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Greek Ministry of Environment and Energy Issues Installation Act for TAP

13 January 2016


Athens, Greece. The Greek Ministry of Environment and Energy has today announced that it has granted Trans Adriatic Pipeline (TAP) its Installation Act for Greece. The document is a key permit that paves the way for TAP's commencement of project execution mid-2016 in Greece.

Ian Bradshaw, Managing Director at TAP, said: “We would like to thank the Greek Government for the excellent cooperation, constructive support as well as commitment to the timely execution of the pipeline. The Installation Act is one of the most important permits for TAP in Greece which – along with the Installation Permit – will allow construction to start in line with the project schedule. TAP will continue to work closely with the Government, local communities and all those involved.”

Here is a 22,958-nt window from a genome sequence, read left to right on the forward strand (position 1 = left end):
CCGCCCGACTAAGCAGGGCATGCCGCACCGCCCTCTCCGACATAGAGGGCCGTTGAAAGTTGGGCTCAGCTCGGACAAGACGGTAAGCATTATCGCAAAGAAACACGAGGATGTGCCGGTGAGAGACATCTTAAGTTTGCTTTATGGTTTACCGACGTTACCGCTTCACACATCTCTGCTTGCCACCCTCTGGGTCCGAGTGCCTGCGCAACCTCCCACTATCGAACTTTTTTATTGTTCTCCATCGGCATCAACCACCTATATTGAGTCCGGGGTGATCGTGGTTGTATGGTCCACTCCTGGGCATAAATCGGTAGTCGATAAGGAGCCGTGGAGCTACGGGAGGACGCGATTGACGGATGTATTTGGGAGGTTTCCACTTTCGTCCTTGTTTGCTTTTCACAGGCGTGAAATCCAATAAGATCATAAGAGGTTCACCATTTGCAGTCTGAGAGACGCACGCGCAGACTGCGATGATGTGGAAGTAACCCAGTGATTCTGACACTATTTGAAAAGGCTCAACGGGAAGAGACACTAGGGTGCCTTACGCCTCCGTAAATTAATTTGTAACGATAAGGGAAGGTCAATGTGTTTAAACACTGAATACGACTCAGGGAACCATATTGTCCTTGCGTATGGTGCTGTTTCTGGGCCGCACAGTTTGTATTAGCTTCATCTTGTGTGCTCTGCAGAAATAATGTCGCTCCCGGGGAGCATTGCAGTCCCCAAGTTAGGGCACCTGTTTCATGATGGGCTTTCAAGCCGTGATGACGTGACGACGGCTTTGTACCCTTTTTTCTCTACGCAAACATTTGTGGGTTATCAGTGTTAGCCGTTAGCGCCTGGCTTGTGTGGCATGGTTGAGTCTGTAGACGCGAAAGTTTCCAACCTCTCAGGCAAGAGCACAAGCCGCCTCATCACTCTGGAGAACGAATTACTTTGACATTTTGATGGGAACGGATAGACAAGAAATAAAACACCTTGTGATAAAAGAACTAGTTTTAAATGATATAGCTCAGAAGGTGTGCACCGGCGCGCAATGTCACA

About the Trans Adriatic Pipeline (TAP)

TAP will transport natural gas from the giant Shah Deniz II field in Azerbaijan to Europe. The approximately 878 km long pipeline will connect with the Trans Anatolian Pipeline (TANAP) at the Turkish-Greek border at Kipoi, cross Greece and Albania and the Adriatic Sea, before coming ashore in Southern Italy.

TAP’s routing can facilitate gas supply to several South Eastern European countries, including Bulgaria, Albania, Bosnia and Herzegovina, Montenegro, Croatia and others. TAP’s landfall in Italy provides multiple opportunities for further transport of Caspian natural gas to some of the largest European markets such as Germany, France, the UK, Switzerland and Austria.

TAP will promote the economic development and job creation along the pipeline route; it will be a major source of foreign direct investment and it is not dependent on grants or subsidies. With first gas sales to Georgia and Turkey targeted for late 2018, first deliveries to Europe will follow approximately in early 2020.

TAP’s shareholding is comprised of BP (20%), SOCAR (20%), Snam S.p.A (20%), Fluxys (19%), Enagás (16%) and Axpo (5%).

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